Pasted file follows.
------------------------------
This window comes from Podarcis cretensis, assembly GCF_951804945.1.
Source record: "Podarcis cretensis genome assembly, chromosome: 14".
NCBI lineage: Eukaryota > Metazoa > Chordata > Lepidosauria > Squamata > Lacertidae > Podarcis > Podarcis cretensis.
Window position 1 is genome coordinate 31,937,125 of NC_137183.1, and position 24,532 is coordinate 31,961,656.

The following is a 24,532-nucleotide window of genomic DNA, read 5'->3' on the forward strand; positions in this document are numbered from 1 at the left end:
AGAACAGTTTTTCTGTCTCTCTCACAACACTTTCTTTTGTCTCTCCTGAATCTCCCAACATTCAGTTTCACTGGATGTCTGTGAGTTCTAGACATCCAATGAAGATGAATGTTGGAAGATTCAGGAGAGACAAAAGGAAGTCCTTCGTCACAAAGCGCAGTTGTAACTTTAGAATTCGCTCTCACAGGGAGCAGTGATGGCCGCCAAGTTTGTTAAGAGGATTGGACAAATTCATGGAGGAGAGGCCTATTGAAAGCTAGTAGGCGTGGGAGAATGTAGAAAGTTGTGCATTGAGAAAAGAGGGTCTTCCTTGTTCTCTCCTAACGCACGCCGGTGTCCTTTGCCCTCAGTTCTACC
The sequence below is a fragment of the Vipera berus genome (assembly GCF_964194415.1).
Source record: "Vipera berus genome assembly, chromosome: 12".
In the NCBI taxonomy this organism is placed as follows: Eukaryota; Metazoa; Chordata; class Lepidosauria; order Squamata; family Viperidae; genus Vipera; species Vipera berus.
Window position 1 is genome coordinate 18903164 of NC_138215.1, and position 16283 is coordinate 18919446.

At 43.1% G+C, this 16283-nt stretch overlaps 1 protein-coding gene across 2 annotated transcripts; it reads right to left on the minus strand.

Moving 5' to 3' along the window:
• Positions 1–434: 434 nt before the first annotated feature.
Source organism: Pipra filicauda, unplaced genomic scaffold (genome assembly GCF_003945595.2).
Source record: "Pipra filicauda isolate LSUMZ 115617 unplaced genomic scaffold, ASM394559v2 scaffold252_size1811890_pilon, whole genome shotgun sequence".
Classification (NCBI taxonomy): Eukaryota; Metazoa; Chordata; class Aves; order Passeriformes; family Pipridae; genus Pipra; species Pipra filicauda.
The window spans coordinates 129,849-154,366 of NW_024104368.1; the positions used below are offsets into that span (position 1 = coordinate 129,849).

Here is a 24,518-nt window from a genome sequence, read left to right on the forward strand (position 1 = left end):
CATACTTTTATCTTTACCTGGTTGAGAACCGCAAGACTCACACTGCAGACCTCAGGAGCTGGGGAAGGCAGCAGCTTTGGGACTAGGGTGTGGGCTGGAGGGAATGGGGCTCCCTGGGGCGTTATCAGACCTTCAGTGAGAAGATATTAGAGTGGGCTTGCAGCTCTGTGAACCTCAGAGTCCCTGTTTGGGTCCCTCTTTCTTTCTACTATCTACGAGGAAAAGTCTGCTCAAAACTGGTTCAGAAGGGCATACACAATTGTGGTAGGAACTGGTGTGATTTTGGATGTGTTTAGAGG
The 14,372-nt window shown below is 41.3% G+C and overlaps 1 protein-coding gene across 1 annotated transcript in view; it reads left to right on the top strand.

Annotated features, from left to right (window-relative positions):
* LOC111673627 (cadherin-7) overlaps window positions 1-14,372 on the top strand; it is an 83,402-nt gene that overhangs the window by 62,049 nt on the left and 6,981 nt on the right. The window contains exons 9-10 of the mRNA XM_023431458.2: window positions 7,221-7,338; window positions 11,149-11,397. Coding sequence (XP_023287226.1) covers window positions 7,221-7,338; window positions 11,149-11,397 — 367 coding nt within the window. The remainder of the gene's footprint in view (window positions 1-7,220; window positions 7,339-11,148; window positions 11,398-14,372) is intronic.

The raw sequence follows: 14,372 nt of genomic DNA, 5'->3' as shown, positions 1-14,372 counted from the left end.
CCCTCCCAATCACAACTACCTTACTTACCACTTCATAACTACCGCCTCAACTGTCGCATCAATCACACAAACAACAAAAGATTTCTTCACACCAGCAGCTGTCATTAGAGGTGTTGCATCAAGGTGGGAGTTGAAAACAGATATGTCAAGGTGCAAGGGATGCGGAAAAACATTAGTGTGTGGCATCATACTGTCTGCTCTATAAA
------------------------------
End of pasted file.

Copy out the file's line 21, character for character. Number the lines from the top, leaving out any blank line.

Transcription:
Annotated features, from left to right (window-relative positions):